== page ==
Could ‘Crowdchecking’ Help Manage Disasters More Effectively?

By August 20, 2014
Verily crowdchecking

The emergency services in many countries are keen to make more use of social media in order to help manage crisis situations. UK researchers are now studying ways in which what is being termed ‘crowdchecking’ might be used to good effect.

According to an a posteriori analysis of the tornados which struck the United States in 2011 by researcher Thomas Niederkrotenthaler from the Centre for Public Health at the Medical University of Vienna, information from social media is generally regarded as more reliable than the broadcasts on official media channels. Nevertheless, this information still needs checking. With the aim of helping the emergency services respond more effectively to humanitarian needs in disaster situations, researchers at the University of Southampton in the UK have just taken part in the development of Verily, an Internet app designed to collect proof of information posted online during natural disasters. Given that information on the social networks is usually simply shared without undergoing any official verification, the organisations responsible for providing emergency assistance frequently find themselves being fed contradictory information.

Testing the responsiveness and effectiveness of fact-checking alternatives

The Verily tool is part of the current trend towards fact-checking. It has been designed to ensure that reliable information can be obtained as quickly as possible in a crisis situation. Looking at the example developed to test the viability of the method, we see that it relies on verification backed by ‘justification’ – i.e. proof – agreed by the Internet ‘crowd’. For example, one of the questions in the test package – the #VerilyLive Challenge – asks people to confirm that the street in a certain photograph is in Rome. One of the app beta-testers answered ‘no’, proving the negative answer by relying on another photo in the list which was taken in a different town in Italy. The range of techniques used to fact-check the answers proved to be very effective. However, it remains to be seen whether the model would be equally as effective in a real crisis situation.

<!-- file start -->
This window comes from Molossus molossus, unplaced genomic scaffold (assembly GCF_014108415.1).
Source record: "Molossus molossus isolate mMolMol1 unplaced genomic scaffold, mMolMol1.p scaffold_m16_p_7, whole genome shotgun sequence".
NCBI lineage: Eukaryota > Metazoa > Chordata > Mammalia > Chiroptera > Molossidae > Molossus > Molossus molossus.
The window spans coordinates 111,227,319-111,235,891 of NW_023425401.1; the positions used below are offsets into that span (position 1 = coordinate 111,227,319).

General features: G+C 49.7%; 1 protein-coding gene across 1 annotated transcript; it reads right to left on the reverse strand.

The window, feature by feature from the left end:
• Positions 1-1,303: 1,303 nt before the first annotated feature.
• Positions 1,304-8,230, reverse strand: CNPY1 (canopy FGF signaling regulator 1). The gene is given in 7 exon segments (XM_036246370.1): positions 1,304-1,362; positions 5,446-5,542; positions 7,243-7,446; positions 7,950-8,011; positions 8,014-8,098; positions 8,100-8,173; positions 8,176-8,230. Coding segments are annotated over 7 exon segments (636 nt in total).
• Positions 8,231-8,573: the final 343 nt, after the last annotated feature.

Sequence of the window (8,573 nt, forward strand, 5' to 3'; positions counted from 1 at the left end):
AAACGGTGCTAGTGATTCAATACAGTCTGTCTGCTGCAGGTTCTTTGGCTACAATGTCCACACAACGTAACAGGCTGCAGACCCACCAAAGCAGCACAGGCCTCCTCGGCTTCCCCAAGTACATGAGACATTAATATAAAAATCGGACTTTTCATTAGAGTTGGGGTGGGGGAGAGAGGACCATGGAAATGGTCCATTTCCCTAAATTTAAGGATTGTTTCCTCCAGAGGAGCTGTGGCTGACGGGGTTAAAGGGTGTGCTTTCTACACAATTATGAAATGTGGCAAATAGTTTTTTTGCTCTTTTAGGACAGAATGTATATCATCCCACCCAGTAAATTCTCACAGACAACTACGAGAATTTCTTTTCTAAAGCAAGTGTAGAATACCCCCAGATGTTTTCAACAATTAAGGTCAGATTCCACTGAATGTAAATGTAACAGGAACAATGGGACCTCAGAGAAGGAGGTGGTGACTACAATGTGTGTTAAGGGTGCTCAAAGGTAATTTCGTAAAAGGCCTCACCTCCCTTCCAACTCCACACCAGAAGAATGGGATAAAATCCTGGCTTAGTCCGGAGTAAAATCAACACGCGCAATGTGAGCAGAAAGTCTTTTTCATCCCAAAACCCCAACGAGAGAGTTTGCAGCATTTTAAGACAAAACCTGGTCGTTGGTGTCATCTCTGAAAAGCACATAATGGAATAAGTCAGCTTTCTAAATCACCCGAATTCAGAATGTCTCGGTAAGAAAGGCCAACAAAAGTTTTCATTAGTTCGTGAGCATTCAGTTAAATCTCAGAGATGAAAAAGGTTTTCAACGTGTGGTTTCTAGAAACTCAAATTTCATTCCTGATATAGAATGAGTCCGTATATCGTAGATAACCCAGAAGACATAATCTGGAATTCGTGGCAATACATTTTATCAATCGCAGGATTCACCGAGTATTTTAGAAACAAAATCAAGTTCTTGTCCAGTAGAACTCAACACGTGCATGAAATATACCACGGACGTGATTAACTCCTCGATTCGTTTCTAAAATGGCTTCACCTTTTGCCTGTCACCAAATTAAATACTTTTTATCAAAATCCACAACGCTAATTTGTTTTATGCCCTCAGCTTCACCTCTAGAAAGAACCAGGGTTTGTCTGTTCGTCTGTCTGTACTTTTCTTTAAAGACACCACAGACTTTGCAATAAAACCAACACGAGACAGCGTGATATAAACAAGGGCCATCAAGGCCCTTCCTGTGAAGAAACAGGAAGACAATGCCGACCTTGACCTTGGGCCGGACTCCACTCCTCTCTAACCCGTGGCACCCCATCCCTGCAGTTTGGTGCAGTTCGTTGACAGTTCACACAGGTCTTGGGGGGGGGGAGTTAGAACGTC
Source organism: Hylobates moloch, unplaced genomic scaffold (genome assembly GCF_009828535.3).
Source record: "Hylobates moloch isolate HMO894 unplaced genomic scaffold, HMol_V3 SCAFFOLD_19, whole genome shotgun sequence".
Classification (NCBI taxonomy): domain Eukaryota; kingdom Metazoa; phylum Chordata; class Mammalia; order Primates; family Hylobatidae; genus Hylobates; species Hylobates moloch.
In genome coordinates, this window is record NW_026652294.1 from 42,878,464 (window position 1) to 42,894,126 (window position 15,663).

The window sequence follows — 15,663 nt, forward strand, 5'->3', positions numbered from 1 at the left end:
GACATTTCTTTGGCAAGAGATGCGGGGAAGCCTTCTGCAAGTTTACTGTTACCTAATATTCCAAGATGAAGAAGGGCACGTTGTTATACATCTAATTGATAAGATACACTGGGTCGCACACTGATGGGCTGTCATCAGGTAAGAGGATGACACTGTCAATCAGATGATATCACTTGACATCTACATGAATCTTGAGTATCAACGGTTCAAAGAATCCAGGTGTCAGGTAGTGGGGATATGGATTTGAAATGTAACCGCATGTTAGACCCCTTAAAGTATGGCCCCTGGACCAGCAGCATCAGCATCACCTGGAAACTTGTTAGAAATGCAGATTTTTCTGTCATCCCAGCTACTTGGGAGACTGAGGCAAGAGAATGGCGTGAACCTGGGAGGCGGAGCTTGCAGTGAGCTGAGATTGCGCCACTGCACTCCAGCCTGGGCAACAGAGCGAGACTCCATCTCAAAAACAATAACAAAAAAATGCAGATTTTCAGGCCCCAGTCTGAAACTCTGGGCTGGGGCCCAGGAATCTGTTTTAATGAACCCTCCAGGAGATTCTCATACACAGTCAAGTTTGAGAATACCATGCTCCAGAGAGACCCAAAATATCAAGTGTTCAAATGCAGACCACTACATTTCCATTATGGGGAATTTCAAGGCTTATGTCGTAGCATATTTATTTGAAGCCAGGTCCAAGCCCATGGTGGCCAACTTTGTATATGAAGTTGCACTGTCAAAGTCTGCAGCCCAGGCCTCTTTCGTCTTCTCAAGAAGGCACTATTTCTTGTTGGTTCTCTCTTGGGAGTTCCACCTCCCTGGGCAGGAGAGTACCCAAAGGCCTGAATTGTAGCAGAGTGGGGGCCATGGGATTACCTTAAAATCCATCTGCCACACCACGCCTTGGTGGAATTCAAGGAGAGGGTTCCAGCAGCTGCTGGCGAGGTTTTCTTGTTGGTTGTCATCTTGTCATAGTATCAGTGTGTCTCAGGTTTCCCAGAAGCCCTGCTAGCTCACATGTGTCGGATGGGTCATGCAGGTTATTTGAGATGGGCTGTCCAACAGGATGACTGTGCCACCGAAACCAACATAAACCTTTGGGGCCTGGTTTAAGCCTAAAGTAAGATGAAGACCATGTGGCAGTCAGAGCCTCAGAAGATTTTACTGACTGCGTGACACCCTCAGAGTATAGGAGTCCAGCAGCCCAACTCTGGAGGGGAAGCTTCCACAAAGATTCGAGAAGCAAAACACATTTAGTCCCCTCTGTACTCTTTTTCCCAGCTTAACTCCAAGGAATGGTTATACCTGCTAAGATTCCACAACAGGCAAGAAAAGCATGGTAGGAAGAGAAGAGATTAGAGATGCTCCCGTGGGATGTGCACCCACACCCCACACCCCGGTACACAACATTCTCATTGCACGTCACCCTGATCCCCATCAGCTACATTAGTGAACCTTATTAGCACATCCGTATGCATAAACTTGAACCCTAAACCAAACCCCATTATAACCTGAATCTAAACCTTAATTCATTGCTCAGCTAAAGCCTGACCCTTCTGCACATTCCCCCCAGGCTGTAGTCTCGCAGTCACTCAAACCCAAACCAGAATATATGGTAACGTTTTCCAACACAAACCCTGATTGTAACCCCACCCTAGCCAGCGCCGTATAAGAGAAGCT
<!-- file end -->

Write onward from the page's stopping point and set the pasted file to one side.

‘Crowdsourcing’ information to help the emergency services

A number of tools have already been developed to detect posts – out of all those published on the social media – which could be useful to the emergency services in times of crisis. One example is Twitcident, developed by Dutch company CrowdSense, which is based on artificial intelligence. Crowdsourcing of information – which demonstrates its great popularity every day of the week on websites such as Wikipedia and TripAdvisor – is now looking highly promising for use in natural disasters. If the ‘crowdchecking’ process proves reliable, it would enable the emergency services to make better use of the information posted on social media. Everyone recognises the value of crowd sources and agrees that they can be very effective, but many people still feel that, due to the general uncertainty that surrounds these unofficial sources they cannot be used systematically as a basis for decision-making.

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